Advisory Council On California Indian Policy

Advisory Council On California Indian Policy

The Advisory Council on California Indian Policy (ACCIP) was created by an act of the United States Congress and signed by President George H. W. Bush on October 14, 1992. It provided for the creation of a special advisory council made up of eighteen members with the purpose of studying the unique problems that California Native Americans face in receiving federal acknowledgment. Additionally, they were given the task of studying the social and economic conditions of California natives, “characterized by, among other things, alcohol and substance abuse, critical health problems, family violence and child abuse, lack of educational and employment opportunities, and significant barriers to tribal economic development.” Under the provisions for the act, the Advisory Council was to make recommendations regarding California Indian policy to the Congress and the Departments of the Interior and of Health and Human Services.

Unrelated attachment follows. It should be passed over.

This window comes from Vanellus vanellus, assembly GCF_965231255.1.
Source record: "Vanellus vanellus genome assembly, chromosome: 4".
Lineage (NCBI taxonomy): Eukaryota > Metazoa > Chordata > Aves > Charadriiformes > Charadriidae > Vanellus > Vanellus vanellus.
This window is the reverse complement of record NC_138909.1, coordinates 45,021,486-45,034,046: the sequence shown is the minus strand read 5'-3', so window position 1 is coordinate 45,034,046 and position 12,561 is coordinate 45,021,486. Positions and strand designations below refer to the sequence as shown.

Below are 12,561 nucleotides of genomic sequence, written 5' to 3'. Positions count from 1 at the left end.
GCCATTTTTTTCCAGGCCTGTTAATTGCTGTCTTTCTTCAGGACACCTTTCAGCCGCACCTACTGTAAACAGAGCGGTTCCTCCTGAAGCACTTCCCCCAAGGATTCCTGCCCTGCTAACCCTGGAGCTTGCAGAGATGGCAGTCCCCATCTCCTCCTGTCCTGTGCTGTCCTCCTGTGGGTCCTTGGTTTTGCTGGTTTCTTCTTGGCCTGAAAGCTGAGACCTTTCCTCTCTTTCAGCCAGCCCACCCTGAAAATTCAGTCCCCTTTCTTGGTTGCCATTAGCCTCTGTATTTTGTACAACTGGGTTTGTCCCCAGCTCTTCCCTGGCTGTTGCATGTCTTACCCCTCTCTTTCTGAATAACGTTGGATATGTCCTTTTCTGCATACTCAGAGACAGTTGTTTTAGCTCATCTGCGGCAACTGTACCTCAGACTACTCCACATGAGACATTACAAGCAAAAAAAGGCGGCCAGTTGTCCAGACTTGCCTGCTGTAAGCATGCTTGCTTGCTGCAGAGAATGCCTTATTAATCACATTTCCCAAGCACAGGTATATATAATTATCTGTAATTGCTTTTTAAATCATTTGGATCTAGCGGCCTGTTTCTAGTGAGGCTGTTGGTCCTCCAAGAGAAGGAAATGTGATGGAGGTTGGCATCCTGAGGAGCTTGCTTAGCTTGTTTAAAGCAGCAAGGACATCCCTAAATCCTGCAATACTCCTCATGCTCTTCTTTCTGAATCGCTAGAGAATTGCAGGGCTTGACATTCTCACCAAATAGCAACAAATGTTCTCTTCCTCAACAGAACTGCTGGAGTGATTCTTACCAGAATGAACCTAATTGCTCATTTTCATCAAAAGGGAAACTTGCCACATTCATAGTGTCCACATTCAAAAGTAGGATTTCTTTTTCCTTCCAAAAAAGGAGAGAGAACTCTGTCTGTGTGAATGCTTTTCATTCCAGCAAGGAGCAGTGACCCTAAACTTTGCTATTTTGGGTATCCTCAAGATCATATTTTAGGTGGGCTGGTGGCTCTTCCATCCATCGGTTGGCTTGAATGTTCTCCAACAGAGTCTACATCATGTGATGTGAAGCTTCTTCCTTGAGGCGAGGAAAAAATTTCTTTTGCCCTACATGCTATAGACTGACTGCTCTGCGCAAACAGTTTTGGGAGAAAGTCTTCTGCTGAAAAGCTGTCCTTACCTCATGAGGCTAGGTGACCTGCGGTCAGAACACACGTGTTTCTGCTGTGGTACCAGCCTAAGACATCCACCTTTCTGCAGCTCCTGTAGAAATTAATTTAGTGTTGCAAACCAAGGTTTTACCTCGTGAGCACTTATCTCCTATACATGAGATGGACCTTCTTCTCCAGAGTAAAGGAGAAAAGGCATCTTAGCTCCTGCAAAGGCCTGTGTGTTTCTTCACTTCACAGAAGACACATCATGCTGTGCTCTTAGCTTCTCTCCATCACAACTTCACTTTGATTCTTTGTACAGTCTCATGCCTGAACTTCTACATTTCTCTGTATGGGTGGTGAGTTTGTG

Read more about Advisory Council On California Indian PolicyFederal Acknowledgment Process, Efforts of The ACCIP, Importance of Recognition

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Advisory Council On California Indian Policy - Importance of Recognition
... namely the “continuing social and economic crisis” of California Indians ... As the report by the UCLA American Indian Studies Center to the ACCIP explains, “In most cases, unrecognized tribes receive no funding at all from the federal government.” Lack of recognition prevents ... The Advisory Council on California Indian Policy Extension Act of 1998 extended the life of the council to March 31, 2000, but for many tribes the ...

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